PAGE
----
The Roman Catholic Foundry Lane Mission, under the patronage of St Boniface was opened in 1902. Initially, services were held in Wilton Lodge, on the south corner of Foundry Lane and Henry Road, but soon a corrugated iron church, which had previously been situated within the grounds of La Saint Union Convent on the Avenue, was acquired and erected in the grounds of Wilton Lodge.

The new Romanesque-style church of St Boniface was built on Shirley Road in 1927 by architect Wilfred C. Mangan of Preston, who had designed many other Roman Catholic Churches in the country. The builders were Jenkins and Sons of Southampton.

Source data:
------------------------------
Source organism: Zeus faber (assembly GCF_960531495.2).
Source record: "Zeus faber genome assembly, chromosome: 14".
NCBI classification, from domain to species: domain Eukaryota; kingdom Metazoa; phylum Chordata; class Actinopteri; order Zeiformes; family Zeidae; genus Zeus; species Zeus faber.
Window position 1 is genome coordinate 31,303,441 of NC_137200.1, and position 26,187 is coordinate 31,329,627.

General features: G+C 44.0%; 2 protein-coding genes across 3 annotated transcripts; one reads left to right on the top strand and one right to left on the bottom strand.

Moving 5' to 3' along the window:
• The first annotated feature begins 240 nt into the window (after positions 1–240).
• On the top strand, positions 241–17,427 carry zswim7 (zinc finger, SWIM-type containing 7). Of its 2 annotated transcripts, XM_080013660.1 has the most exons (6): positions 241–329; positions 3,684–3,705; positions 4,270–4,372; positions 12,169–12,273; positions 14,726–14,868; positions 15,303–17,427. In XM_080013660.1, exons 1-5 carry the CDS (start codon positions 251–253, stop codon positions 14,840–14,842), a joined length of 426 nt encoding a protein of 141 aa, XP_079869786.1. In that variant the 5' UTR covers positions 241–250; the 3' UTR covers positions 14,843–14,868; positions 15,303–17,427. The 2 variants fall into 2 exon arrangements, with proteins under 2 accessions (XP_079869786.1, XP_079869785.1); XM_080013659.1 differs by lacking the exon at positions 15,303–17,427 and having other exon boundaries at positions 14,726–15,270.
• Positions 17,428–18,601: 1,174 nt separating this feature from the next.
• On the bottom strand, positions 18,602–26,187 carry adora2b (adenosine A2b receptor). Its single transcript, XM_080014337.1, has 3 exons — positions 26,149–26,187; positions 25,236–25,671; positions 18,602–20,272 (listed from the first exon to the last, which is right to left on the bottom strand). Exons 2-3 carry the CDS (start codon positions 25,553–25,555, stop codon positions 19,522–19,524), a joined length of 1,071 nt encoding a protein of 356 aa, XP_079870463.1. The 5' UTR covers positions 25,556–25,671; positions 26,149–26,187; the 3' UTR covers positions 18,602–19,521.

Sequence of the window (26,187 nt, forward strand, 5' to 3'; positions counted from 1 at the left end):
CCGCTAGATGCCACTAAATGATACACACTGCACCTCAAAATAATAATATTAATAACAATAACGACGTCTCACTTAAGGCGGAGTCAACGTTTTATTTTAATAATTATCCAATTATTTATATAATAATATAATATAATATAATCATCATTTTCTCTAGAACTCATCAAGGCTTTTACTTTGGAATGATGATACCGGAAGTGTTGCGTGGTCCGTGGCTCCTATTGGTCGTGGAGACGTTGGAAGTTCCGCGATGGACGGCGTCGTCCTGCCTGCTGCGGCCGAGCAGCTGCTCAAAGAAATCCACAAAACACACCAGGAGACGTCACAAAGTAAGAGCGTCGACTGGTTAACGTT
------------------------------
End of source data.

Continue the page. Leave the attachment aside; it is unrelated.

The building is of an interesting design, described by David Lloyd (Building of England: Hampshire and the I.O.W.) as “expansive neo-byzantine” - and has a distinctive slender tower ending in an octagon with a tiled cap.

After the opening of the new church, the old corrugated iron church at Wilton Lodge was used as a social club for many years before its destruction by fire. Wilton Lodge itself was demolished in 1930.

St Boniface Church, Shirley

Image Unavailable

Photograph, c.2000

St Boniface Church, Shirley

Image Unavailable

Photograph, c.1970


Further reading:
Buildings of England: Hampshire and the I.O.W., by Nikolaus Pevsner and David Lloyd, p567. (H/i)
St Boniface’s Church, Shirley, by Maureen Guly. (HS/j)
‘St Boniface’s Church’, by Anne Engesvik in Shirley from Domesday to D-Day, by John Guilmant and Hilary Kavanagh, p60-64. (HS/h.SHI)


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